Many food producers are phasing out partially hydrogenated oils, which contain harmful trans fats. While many will inform you of the removal of trans fat from their product, they don’t give you much information about the fats they are using to replace the trans fat. For many pre-packaged foods, some companies are turning to fats in the class called "interesterified" fats.

Interesterification is one of three main fat modification techniques. The other two techniques are fractionation and hydrogenation. Hydrogenation is the process used to produce trans fats. Like partial hydrogenation, which generates unnatural trans fats, interesterification produces some molecules that are also rare or nonexistent in nature.

In a few studies, these interesterified fats have been shown to lower HDL (good cholesterol), raise LDL (bad cholesterol), raise glucose levels, and suppress insulin and C-peptide levels. [C-peptide is a blood test used to determine if the pancreas’ beta cells are producing insulin.] Critics say these studies were funded by companies who stood to gain something from the "bad press," but the problem still remains that this product is allowed into our food supply without us fully understanding its health implications. Does this remind you of something?

Unlike trans fats, which are required to be listed on labels, interesterified fats are typically listed as "fully hydrogenated" or even as "interesterified fats." There is very little public attention being paid to these new manufactured fats. It took 30 years to finally bring to light the negative health effects of trans fat. How long will it take for the public to become fully aware of the effects of "interesterified fats"?

We have always promoted eating foods in their most natural state. Manufactured fats whether interesterified or hydrogenated do not metabolize in the body the same way as natural fats. Please, always read your ingredient labels. If you see "interesterified" or "hydrogenated," put it back on the shelf!

The role of fat

Dieting is an obsessive behavior. It is not normal or rational. Most conventional diets cleverly encourage the obsession by having you count calories or remember what you can or cannot eat. These diets treat eating in complicated ways according to inflexible rules. Fat free usually means added sugar and caffeine. What we would like for you to focus on is the nutritional quality of food. Simplify life! Eat foods in their natural states: fresh fruits and vegetables, good clean meats, and dense whole grain breads. Reduce the expensive, pre-packaged foods.

Counting fat grams takes your focus off the nutritional quality of the food; you assume that all fats are equal in nutritional value and that all fats make you fat! By eating more nutritious foods and including natural, high quality fat in your diet, you will get hungry less often.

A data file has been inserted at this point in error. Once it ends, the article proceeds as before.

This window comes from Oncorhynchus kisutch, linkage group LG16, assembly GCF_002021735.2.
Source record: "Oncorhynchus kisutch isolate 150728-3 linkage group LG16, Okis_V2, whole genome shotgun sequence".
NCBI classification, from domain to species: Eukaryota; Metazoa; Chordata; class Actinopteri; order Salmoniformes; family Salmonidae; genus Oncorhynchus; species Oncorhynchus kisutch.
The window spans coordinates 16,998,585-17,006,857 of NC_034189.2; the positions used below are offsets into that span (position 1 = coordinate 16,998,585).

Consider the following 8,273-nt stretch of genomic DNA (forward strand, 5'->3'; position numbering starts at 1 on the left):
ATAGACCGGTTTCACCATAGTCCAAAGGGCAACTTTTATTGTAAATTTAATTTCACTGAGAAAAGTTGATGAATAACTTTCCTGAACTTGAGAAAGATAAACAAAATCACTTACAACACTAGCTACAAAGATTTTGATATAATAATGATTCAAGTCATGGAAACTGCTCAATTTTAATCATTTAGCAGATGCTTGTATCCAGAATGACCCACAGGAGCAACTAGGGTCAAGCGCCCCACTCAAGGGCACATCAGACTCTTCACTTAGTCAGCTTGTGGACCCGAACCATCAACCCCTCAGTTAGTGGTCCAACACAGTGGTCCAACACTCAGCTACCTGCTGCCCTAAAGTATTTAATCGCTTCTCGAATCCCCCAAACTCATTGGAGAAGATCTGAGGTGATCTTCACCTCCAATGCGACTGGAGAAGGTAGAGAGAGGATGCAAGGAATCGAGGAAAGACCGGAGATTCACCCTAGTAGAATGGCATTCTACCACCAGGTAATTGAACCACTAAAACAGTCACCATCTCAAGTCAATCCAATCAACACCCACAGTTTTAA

So the question becomes what are good fats? Omega 3 (polyunsatures) can be found in fish oil and unrefined vegetable oils, such as flax. Omega 9 (monounsaturates) are in eggs, walnut, macadamia, olive, peanut, chicken, duck, turkey, avocado, almonds and coconut. Although considered to be a "good fat," try to eat less Omega 6 (polyunsaturates), which can be found in certain vegetable oils such as safflower, sunflower, grape seed and sesame. These are the easiest to consume, so try and focus on more 3’s and 9’s. Eat more avocados, guacamole, nuts, seeds, fish and coconut oil. Try using coconut oil in your mashed potatoes instead of butter/margarine or simply spread it on a piece of warm toast. It contains special fatty acids that we tend to neglect in our diet.

You need fat

Fats keep cell membranes fluid and flexible, which in turn affects the white blood cells that repel invaders of the body (builds your immune system). They promote normal growth, especially of blood vessels and nerves. The "good fats" keep the skin and other tissues youthful and supple through lubrication, and they also make hormones. So, if you are not consuming enough of the proper fats, you will not be able to make and balance hormones properly. Our bodies cannot live fat free. We need significant amounts of essential fatty acids to function properly and enhance immunity.

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Dr. Shannon O'Keefe is a graduate of Northwestern College of Chiropractic. She is certified by the Institute for Functional Medicine and is a practicing member of the American Chiropractic Association. She has 18 years experience in the Chiropractic and Functional Medicine field and has completed her Diplomat degree in Clinical Nutrition. An article she authored will be published in the April 2008 issue of Nutritional Perspectives: Journal on the Council of Nutrition of American Chiropractic Association for her research on bacterial and parasitic infections as it relates to disease. She co-owns and operates O'Keefe/Matz Chiropractic Clinic in St. Paul, specializing in treating patients with complex and challenging health issues including Depression, Diabetes, Rheumatoid arthritis, cholesterol and heart disease, M.S., Autism, Allergies, Heavy Metal Toxicity and Skin disorders. Visit www.okeefechiropractic.com or call 651.292.8072. Copyright

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